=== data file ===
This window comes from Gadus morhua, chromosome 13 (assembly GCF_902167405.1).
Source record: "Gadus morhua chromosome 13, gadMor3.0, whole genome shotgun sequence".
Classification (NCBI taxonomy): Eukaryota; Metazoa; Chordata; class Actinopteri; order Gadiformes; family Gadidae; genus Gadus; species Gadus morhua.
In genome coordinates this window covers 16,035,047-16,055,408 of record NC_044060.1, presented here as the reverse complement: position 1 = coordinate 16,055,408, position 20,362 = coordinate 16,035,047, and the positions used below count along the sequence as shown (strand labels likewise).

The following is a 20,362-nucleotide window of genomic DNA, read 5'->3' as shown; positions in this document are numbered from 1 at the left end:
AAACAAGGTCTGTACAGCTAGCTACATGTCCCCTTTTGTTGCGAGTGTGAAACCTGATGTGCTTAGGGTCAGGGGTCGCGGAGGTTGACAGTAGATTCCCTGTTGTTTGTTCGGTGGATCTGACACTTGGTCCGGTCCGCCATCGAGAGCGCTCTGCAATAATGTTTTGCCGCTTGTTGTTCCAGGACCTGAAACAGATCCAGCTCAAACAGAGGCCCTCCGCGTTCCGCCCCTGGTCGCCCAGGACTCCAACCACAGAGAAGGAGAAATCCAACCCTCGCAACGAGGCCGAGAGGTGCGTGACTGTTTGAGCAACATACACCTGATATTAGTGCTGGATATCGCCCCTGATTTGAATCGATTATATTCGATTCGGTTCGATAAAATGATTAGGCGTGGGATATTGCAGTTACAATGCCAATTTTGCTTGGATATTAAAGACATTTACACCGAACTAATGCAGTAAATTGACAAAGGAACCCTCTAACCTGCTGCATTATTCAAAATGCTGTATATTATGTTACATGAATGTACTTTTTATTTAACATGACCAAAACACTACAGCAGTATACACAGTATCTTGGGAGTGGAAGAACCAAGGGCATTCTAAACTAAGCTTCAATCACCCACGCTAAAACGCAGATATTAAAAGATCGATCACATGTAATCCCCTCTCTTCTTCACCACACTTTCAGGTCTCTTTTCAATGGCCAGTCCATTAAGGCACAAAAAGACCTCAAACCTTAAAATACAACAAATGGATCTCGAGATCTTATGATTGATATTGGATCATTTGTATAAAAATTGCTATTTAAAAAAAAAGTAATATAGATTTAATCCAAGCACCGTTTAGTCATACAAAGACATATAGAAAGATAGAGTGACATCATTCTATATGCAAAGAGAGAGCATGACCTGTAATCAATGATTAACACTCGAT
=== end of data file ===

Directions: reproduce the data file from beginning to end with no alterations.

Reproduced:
This window comes from Gadus morhua, chromosome 13 (assembly GCF_902167405.1).
Source record: "Gadus morhua chromosome 13, gadMor3.0, whole genome shotgun sequence".
Classification (NCBI taxonomy): Eukaryota; Metazoa; Chordata; class Actinopteri; order Gadiformes; family Gadidae; genus Gadus; species Gadus morhua.
In genome coordinates this window covers 16,035,047-16,055,408 of record NC_044060.1, presented here as the reverse complement: position 1 = coordinate 16,055,408, position 20,362 = coordinate 16,035,047, and the positions used below count along the sequence as shown (strand labels likewise).

The following is a 20,362-nucleotide window of genomic DNA, read 5'->3' as shown; positions in this document are numbered from 1 at the left end:
AAACAAGGTCTGTACAGCTAGCTACATGTCCCCTTTTGTTGCGAGTGTGAAACCTGATGTGCTTAGGGTCAGGGGTCGCGGAGGTTGACAGTAGATTCCCTGTTGTTTGTTCGGTGGATCTGACACTTGGTCCGGTCCGCCATCGAGAGCGCTCTGCAATAATGTTTTGCCGCTTGTTGTTCCAGGACCTGAAACAGATCCAGCTCAAACAGAGGCCCTCCGCGTTCCGCCCCTGGTCGCCCAGGACTCCAACCACAGAGAAGGAGAAATCCAACCCTCGCAACGAGGCCGAGAGGTGCGTGACTGTTTGAGCAACATACACCTGATATTAGTGCTGGATATCGCCCCTGATTTGAATCGATTATATTCGATTCGGTTCGATAAAATGATTAGGCGTGGGATATTGCAGTTACAATGCCAATTTTGCTTGGATATTAAAGACATTTACACCGAACTAATGCAGTAAATTGACAAAGGAACCCTCTAACCTGCTGCATTATTCAAAATGCTGTATATTATGTTACATGAATGTACTTTTTATTTAACATGACCAAAACACTACAGCAGTATACACAGTATCTTGGGAGTGGAAGAACCAAGGGCATTCTAAACTAAGCTTCAATCACCCACGCTAAAACGCAGATATTAAAAGATCGATCACATGTAATCCCCTCTCTTCTTCACCACACTTTCAGGTCTCTTTTCAATGGCCAGTCCATTAAGGCACAAAAAGACCTCAAACCTTAAAATACAACAAATGGATCTCGAGATCTTATGATTGATATTGGATCATTTGTATAAAAATTGCTATTTAAAAAAAAAGTAATATAGATTTAATCCAAGCACCGTTTAGTCATACAAAGACATATAGAAAGATAGAGTGACATCATTCTATATGCAAAGAGAGAGCATGACCTGTAATCAATGATTAACACTCGAT